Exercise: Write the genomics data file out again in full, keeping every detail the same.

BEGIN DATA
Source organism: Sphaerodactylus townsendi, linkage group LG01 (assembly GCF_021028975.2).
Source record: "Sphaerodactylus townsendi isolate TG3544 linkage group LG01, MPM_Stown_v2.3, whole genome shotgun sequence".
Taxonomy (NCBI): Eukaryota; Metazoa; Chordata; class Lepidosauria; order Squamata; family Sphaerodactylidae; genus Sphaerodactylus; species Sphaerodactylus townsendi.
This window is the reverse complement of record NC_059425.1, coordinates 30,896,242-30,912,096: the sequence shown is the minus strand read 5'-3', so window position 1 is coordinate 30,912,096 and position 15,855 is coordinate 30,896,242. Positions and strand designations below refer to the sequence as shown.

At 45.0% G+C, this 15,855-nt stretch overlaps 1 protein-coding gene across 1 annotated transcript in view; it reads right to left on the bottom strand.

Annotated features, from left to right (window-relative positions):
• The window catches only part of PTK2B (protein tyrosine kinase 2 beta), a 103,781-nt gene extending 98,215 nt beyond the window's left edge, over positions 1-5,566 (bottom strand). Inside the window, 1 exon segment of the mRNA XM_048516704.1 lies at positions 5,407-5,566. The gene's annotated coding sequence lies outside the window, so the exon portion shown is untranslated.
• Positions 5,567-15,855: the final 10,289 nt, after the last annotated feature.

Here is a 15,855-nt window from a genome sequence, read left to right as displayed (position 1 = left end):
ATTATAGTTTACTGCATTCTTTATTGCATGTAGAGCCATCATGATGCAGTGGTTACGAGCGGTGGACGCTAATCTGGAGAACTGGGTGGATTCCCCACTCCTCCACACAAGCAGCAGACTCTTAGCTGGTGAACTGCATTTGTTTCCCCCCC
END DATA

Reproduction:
Source organism: Sphaerodactylus townsendi, linkage group LG01 (assembly GCF_021028975.2).
Source record: "Sphaerodactylus townsendi isolate TG3544 linkage group LG01, MPM_Stown_v2.3, whole genome shotgun sequence".
Taxonomy (NCBI): Eukaryota; Metazoa; Chordata; class Lepidosauria; order Squamata; family Sphaerodactylidae; genus Sphaerodactylus; species Sphaerodactylus townsendi.
This window is the reverse complement of record NC_059425.1, coordinates 30,896,242-30,912,096: the sequence shown is the minus strand read 5'-3', so window position 1 is coordinate 30,912,096 and position 15,855 is coordinate 30,896,242. Positions and strand designations below refer to the sequence as shown.

At 45.0% G+C, this 15,855-nt stretch overlaps 1 protein-coding gene across 1 annotated transcript in view; it reads right to left on the bottom strand.

Annotated features, from left to right (window-relative positions):
• The window catches only part of PTK2B (protein tyrosine kinase 2 beta), a 103,781-nt gene extending 98,215 nt beyond the window's left edge, over positions 1-5,566 (bottom strand). Inside the window, 1 exon segment of the mRNA XM_048516704.1 lies at positions 5,407-5,566. The gene's annotated coding sequence lies outside the window, so the exon portion shown is untranslated.
• Positions 5,567-15,855: the final 10,289 nt, after the last annotated feature.

Here is a 15,855-nt window from a genome sequence, read left to right as displayed (position 1 = left end):
ATTATAGTTTACTGCATTCTTTATTGCATGTAGAGCCATCATGATGCAGTGGTTACGAGCGGTGGACGCTAATCTGGAGAACTGGGTGGATTCCCCACTCCTCCACACAAGCAGCAGACTCTTAGCTGGTGAACTGCATTTGTTTCCCCCCC